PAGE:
Medical College of Wisconsin
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Stable chromatin binding prevents FoxA acetylation, preserving FoxA chromatin remodeling. J Biol Chem 2010 Jan 01;285(1):464-72

Date

11/10/2009

Pubmed ID

19897491

Pubmed Central ID

PMC2804194

DOI

10.1074/jbc.M109.063149

Scopus ID

2-s2.0-73649108251   23 Citations

Abstract

FoxA1-3 (formerly HNF3alpha, -beta, and -gamma), members of the FoxA subfamily of forkhead transcription factors, function as initial chromatin-binding and chromatin-remodeling factors in a variety of tissues, including liver and pancreas. Despite essential roles in development and metabolism, regulation of FoxA factors is not well understood. This study examines a potential role for acetylation in the regulation of FoxA chromatin binding and remodeling. Using in silico analysis, we have identified 11 putative p300 acetylation sites within FoxA1, five of which are located within wings 1 and 2 of its winged-helix DNA-binding domain. These polypeptide structures stabilize FoxA DNA and chromatin binding, and we have demonstrated that acetylation attenuates FoxA binding to DNA and diminishes its ability to remodel chromatin. FoxA acetylation is inhibited by chromatin binding. We propose a model whereby stable chromatin binding protects the FoxA DNA-binding domain from acetylation to preserve chromatin binding and remodeling by FoxA factors in the absence of extracellular cues.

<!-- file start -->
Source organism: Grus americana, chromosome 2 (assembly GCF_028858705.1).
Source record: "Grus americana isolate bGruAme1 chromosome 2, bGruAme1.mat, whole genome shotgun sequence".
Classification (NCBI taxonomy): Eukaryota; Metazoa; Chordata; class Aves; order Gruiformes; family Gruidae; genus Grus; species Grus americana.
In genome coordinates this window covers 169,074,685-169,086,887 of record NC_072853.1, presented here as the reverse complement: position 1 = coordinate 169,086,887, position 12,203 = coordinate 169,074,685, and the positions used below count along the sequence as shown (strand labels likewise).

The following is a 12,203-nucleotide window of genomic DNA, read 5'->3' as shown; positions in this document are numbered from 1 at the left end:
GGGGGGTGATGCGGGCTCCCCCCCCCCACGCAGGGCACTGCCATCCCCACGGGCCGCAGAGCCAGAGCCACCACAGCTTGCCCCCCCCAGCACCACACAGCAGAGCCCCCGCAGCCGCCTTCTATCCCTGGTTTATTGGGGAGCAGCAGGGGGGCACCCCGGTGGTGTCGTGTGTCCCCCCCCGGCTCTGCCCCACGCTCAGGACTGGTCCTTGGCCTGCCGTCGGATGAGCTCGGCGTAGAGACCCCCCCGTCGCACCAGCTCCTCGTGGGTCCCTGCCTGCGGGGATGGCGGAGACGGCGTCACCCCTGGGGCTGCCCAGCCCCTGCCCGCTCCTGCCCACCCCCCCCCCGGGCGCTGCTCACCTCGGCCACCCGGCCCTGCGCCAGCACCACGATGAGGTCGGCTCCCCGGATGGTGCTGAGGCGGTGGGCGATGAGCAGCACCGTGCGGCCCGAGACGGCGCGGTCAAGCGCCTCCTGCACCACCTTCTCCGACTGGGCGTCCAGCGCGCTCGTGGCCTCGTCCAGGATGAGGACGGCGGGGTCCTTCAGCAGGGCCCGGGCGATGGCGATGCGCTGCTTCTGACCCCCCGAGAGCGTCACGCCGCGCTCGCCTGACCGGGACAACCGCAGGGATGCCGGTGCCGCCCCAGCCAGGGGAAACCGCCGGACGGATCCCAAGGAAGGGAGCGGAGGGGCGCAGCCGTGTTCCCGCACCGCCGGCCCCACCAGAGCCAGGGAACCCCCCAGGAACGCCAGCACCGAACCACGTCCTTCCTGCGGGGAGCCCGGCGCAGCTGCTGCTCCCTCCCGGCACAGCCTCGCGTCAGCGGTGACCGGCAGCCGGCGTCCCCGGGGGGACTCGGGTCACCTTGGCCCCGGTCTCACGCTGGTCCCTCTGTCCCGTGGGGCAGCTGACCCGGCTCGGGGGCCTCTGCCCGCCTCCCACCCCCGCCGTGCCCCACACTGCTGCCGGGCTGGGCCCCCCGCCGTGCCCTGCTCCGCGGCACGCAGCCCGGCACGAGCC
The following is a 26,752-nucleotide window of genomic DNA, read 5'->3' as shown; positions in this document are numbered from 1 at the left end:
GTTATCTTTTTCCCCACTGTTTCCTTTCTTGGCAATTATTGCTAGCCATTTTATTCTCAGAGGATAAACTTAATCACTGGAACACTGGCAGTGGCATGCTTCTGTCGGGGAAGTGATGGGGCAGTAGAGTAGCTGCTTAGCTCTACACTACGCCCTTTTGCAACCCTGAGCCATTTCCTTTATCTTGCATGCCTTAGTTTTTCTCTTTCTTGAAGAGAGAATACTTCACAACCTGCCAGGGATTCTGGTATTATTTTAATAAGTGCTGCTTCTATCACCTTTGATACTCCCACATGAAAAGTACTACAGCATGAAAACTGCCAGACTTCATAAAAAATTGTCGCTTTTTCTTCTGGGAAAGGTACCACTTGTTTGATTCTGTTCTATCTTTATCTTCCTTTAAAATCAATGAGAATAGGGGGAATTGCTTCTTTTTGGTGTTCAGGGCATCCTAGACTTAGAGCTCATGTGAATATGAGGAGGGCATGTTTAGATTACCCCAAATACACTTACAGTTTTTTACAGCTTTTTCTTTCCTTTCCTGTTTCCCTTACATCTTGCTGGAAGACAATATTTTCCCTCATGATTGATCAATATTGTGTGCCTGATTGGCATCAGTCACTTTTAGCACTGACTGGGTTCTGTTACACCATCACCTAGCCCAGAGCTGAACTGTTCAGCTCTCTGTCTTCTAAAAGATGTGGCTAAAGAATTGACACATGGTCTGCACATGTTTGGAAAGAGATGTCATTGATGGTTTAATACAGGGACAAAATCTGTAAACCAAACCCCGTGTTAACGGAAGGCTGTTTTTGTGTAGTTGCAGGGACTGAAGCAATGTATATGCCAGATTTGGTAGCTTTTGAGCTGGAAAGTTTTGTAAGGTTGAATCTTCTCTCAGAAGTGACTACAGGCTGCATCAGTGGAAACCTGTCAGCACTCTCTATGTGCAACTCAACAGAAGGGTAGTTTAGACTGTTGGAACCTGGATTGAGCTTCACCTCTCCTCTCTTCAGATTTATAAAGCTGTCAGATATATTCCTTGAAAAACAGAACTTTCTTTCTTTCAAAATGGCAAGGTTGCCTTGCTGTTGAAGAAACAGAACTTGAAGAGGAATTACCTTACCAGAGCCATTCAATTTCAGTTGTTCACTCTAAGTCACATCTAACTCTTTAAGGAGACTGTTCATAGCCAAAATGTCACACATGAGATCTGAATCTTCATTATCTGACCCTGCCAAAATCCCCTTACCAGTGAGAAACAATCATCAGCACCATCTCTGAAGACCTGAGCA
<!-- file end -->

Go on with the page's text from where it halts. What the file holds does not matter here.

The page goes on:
Author List

Kohler S, Cirillo LA

Author

Lisa A. Cirillo PhD Assistant Dean, Associate Professor in the Cell Biology, Neurobiology and Anatomy department at Medical College of Wisconsin




MESH terms used to index this publication - Major topics in bold

Acetylation
Animals
Chromatin
Chromatin Assembly and Disassembly
DNA
Enhancer Elements, Genetic
Hep G2 Cells
Hepatocyte Nuclear Factor 3-alpha
Hepatocytes
Humans
Mice
Nucleosomes
Protein Binding
p300-CBP Transcription Factors